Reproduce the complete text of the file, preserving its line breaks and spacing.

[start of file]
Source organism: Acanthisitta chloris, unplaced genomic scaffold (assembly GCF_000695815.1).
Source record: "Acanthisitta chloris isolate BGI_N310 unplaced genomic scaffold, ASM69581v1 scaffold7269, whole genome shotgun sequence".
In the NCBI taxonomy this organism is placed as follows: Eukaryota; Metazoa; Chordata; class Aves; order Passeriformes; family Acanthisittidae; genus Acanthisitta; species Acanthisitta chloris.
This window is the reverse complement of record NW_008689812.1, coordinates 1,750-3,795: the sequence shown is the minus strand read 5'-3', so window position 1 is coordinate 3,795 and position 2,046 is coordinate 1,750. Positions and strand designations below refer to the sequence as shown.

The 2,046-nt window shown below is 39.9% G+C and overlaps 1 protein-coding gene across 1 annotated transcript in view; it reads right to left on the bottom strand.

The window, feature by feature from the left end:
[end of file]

Source organism: Acanthisitta chloris, unplaced genomic scaffold (assembly GCF_000695815.1).
Source record: "Acanthisitta chloris isolate BGI_N310 unplaced genomic scaffold, ASM69581v1 scaffold7269, whole genome shotgun sequence".
In the NCBI taxonomy this organism is placed as follows: Eukaryota; Metazoa; Chordata; class Aves; order Passeriformes; family Acanthisittidae; genus Acanthisitta; species Acanthisitta chloris.
This window is the reverse complement of record NW_008689812.1, coordinates 1,750-3,795: the sequence shown is the minus strand read 5'-3', so window position 1 is coordinate 3,795 and position 2,046 is coordinate 1,750. Positions and strand designations below refer to the sequence as shown.

The 2,046-nt window shown below is 39.9% G+C and overlaps 1 protein-coding gene across 1 annotated transcript in view; it reads right to left on the bottom strand.

The window, feature by feature from the left end: